My personal favorite, "Astroboy," from Shoes, boasts a set of lyrics worthy of any songwriter you can name.
Yeah she's got a brand new boy/He draws the shade, locks the door/She swoons his lips drip poetry/Tell me who's gonna wipe the floor?
Equally impressive are the haunting "Hospital Steps," the plaintive "Secret Place" and the slashing, cynical "This is America," from Pathosaurus, and "Lipstick Case" and "Hello John" from Shoes. In addition to masterful turns of phrase, Harrison also adeptly depicts the broad cast of characters who populate his songs (lovers and the loveless, beatniks and businessmen, yuppies and junkies, yokels and wanderers) and treats a disparate array of themes (political correctness, suburban malaise, addictions of all sorts, loneliness, etc.).
Shoes is the more fully realized of the two projects. It features the Crash Chorus, a band consisting of Harrison, his brother, and two childhood friends and displays a variety of styles and disciplined, but not overly reserved arrangements. My one gripe about the collection is that all the lyrics are not printed. A cheap ploy to get people to listen to the tape repeatedly if I've ever seen one. Pathosaurus, recorded on a 4-track machine this August (Shoes was produced in a New Jersey studio) is an almost entirely acoustic collection of demos reminiscent of Pete Townsend's Scoop. Almost all the lyrics are printed too. Though Pathosaurus is the more uneven in that in its comprehensiveness (there are a lot of good songs on this tape) it tends to recycle Harrison's themes (note the recurrence of pill popping people and "secret"/"some other" places), both tapes share a single-minded dedication to song and voice, and not to band, singer or image.
All of this praise should not suggest that Harrison's work has not shortcomings, but it is important to point out that these shortcomings are primarily a function of the class of songwriter into which he has put himself. For example, I would suggest that the fabric of reference and experience Harrison employs is not as dense as that of his mentors. But a moderately unfavorable comparison to Dylan and Costello is, I hope, to praise with faint damnation.
The more serious criticisms of Harrison's work are two-fold. First, his 'angry young man' stance tends to focus a bit too much on rather obvious targets like yuppie greed, bourgeois hypocrisy, redneck stupidity, and intellectual smugness. He thus covers ground that writers (again, like Dylan and Costello) have already covered more convincingly. To his credit, however, Harrison usually makes the most of his opportunities by turning these occasions into memorable songs. Essentially he is much more adept at depicting inner life and relations between individuals ("Lipstick Case" and "Neither There Nor Here" are exemplary) than he is at depicting outer life. Certain sections of "Secret Safety Net," "Something to Defend" and "Hollow Years" tend toward sloganeering and, I believe, illustrate this point. "Astroboy," on the other hand, unifies the public and the private by suggesting social relations through personal relations and is reminiscent, in this respect, of Billy Bragg's better work.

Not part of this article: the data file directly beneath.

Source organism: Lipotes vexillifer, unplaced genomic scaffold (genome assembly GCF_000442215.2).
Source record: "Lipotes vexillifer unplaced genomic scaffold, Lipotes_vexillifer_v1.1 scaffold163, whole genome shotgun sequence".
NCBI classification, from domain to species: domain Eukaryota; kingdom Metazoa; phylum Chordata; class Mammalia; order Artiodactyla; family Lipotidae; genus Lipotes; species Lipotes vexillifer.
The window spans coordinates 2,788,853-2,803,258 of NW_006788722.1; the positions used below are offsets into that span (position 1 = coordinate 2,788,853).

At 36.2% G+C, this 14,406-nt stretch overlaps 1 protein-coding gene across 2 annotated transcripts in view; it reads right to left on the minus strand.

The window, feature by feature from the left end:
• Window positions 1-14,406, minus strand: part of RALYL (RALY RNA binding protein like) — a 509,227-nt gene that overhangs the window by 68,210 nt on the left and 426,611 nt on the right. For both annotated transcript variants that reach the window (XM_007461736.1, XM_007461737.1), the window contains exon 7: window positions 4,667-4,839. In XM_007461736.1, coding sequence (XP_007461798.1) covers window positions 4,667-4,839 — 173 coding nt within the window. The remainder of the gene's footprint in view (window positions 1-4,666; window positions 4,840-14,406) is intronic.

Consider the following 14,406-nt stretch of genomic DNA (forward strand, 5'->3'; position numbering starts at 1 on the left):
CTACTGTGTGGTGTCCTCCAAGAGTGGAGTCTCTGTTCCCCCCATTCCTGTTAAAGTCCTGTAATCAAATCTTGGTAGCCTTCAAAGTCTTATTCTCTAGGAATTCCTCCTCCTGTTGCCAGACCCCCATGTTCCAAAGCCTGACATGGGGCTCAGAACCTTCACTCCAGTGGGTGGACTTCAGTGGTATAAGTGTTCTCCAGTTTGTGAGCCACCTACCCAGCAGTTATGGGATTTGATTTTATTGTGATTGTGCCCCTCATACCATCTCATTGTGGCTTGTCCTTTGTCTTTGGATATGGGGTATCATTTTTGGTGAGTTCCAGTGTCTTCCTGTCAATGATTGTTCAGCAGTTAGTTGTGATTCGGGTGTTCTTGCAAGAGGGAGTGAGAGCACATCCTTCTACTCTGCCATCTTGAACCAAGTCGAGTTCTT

Secondly, in certain instances Harrison tends to, quite unnecessarily, put his thumb on the scales of songs he otherwise balances quite carefully. For example, the last line of "Running Out of Runway" ("crash landing up ahead") is objectionable not because it is incongruous, but rather because it spells out what the rest of the song successfully suggests. It is canned laughter to a joke that is already funny. These instances suggest that Harrison, for all his self-confidence, somewhat distrusts his poetic gift. He needn't.
The best part about this entire deal is that one needn't take my word for any of this. Eric Harrison is a 2L right here at Georgetown and plays solo at the In Chambers Pub on Fridays from 3-6 p.m. Go hear him play before you plunk down your hard applied-for student loan dollars on his tapes at our friendly corner bookstore. Go if for no other reason than to not feel like a complete dork 5 or 10 years down the line when the rest of the world will know what you missed out on.

Carl Settlemeyer, The Georgetown Review

Anyone Can Fill Your Shoes

Eric Harrison's Crash Chorus

This one grew on me.
Harrison is an Elvis C. disciple who does his role model proud by writing good, economical 3-minute confessions. Like old Declan (and Graham Parker and the rest of the class of '79), Eric Harrison expresses his anger and disillusionment with endless word play, although by the end of the album I was wishing the Crash Chorus would just smash their instruments to relieve all the serious tension.
If this is their first recorded venture it shows promise - strong songwriting, good singing, thoughtful production.

Paula Carino - The Splatter Effect, 1990